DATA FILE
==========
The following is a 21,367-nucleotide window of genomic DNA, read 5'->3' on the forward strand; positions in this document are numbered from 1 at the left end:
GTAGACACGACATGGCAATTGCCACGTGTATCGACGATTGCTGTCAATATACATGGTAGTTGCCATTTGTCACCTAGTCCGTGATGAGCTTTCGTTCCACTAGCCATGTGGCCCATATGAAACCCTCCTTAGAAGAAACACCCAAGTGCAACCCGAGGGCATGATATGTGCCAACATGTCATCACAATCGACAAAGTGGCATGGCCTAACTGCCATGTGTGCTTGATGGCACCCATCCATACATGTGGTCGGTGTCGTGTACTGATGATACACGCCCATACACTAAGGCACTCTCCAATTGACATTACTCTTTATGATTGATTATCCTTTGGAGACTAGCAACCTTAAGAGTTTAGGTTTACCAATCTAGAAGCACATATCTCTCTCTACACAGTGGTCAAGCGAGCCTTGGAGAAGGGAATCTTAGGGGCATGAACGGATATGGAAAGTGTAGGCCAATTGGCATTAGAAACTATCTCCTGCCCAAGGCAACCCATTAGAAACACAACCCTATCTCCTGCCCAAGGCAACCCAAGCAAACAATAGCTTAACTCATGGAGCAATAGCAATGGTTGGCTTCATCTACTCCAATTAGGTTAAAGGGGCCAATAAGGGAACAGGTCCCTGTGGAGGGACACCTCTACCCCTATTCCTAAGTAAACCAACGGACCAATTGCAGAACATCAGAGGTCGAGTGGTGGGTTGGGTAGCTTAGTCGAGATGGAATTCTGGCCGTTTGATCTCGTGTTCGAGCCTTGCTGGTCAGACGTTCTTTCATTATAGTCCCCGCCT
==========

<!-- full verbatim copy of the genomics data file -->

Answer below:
The following is a 21,367-nucleotide window of genomic DNA, read 5'->3' on the forward strand; positions in this document are numbered from 1 at the left end:
GTAGACACGACATGGCAATTGCCACGTGTATCGACGATTGCTGTCAATATACATGGTAGTTGCCATTTGTCACCTAGTCCGTGATGAGCTTTCGTTCCACTAGCCATGTGGCCCATATGAAACCCTCCTTAGAAGAAACACCCAAGTGCAACCCGAGGGCATGATATGTGCCAACATGTCATCACAATCGACAAAGTGGCATGGCCTAACTGCCATGTGTGCTTGATGGCACCCATCCATACATGTGGTCGGTGTCGTGTACTGATGATACACGCCCATACACTAAGGCACTCTCCAATTGACATTACTCTTTATGATTGATTATCCTTTGGAGACTAGCAACCTTAAGAGTTTAGGTTTACCAATCTAGAAGCACATATCTCTCTCTACACAGTGGTCAAGCGAGCCTTGGAGAAGGGAATCTTAGGGGCATGAACGGATATGGAAAGTGTAGGCCAATTGGCATTAGAAACTATCTCCTGCCCAAGGCAACCCATTAGAAACACAACCCTATCTCCTGCCCAAGGCAACCCAAGCAAACAATAGCTTAACTCATGGAGCAATAGCAATGGTTGGCTTCATCTACTCCAATTAGGTTAAAGGGGCCAATAAGGGAACAGGTCCCTGTGGAGGGACACCTCTACCCCTATTCCTAAGTAAACCAACGGACCAATTGCAGAACATCAGAGGTCGAGTGGTGGGTTGGGTAGCTTAGTCGAGATGGAATTCTGGCCGTTTGATCTCGTGTTCGAGCCTTGCTGGTCAGACGTTCTTTCATTATAGTCCCCGCCT